India joined an elite club of countries with anti-satellite (ASAT) capabilities after ― USA, Russia, and China ― when it successfully destroyed one of its old satellite from a missile launched from the Abdul Kalam Island off the eastern coast of India. The March 27 test by India was not it’s first but a second attempt after a failed test on February 12, 2019. ASAT technology launches a missile from the surface which tracks and targets a satellite and destroys it with through collision.
The capability can not only be used to neutralize old or useless satellites but can also be used to target satellites of any adversary, in case of a conflict, thereby crippling enemies’ missile and radar systems. However, the debris created by such a test remains in the earth’s orbit for days or even years (one-third of the debris in the space was created after China’s anti-satellite test in 2007) and poses a threat to hundreds of other satellites in earth’s orbit as well astronauts working on the International Space Station (ISS).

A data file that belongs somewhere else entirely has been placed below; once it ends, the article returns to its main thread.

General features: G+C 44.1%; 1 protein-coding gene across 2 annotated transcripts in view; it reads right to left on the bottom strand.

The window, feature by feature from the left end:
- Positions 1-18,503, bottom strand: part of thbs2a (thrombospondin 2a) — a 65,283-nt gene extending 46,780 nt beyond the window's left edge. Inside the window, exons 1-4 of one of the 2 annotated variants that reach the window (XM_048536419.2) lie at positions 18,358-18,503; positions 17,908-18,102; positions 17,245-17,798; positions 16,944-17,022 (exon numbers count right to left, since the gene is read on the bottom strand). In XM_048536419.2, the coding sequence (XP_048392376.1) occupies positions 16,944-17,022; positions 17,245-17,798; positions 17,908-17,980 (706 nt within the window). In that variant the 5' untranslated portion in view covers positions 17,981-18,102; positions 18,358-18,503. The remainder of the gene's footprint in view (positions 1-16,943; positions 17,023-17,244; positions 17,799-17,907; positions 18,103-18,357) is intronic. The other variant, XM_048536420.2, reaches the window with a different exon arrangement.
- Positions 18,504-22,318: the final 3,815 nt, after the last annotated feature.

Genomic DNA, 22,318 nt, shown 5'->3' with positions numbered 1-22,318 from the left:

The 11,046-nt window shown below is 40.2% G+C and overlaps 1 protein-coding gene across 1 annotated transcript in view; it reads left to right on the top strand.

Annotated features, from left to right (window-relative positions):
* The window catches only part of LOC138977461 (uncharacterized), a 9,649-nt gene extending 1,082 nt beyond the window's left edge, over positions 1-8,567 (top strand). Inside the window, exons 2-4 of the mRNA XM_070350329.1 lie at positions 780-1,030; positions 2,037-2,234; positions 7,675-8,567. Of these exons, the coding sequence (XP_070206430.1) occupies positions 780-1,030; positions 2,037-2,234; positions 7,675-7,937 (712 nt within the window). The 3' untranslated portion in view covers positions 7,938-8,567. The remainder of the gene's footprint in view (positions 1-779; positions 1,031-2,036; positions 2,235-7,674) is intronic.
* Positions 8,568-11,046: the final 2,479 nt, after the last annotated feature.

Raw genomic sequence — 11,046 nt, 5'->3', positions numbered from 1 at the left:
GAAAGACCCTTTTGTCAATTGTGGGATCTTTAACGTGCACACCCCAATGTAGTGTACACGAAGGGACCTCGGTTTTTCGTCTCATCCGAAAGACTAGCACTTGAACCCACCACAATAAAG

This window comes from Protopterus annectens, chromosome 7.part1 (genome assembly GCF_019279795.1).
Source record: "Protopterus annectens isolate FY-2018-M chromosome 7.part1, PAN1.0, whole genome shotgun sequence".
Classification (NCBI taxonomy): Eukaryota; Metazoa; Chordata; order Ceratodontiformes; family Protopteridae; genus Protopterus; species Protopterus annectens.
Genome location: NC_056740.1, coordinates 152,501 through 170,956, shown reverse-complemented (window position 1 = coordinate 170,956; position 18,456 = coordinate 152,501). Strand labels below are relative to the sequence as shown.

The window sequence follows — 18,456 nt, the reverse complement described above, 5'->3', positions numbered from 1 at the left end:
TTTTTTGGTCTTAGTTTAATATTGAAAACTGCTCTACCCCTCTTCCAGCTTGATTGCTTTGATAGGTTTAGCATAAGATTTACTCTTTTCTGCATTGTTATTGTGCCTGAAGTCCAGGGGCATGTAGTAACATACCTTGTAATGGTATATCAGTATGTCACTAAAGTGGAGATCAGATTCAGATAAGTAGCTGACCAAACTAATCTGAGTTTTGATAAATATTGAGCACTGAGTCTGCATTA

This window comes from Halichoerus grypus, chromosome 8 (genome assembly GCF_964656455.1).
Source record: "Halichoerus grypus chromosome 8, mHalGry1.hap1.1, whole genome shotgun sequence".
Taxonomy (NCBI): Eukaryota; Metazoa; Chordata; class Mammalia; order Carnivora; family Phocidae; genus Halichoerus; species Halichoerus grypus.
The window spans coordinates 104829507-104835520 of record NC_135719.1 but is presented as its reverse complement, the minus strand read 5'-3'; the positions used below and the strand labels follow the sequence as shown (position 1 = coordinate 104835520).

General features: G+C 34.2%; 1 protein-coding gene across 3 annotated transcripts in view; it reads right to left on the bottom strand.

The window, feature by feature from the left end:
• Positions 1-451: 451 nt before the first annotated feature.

NASA said that it had identified 400 pieces of orbital debris from that one event and the risk of small debris impacting ISS is above 44% over a period of 10 days. Jim Bridenstine, the NASA administrator, said: “that is a terrible terrible thing to create an event that sends debris in an apogee that goes above the international space station.” He also said that “We are charged with enabling more activities in space than we’ve ever seen before for the purpose of benefiting the human condition”. Referring to various
Muhammad Abdullah Khan has done bachelors in Chemistry from Government College University
Lahore. He is a science enthusiast and loves to read and write about astronomy, cosmology and latest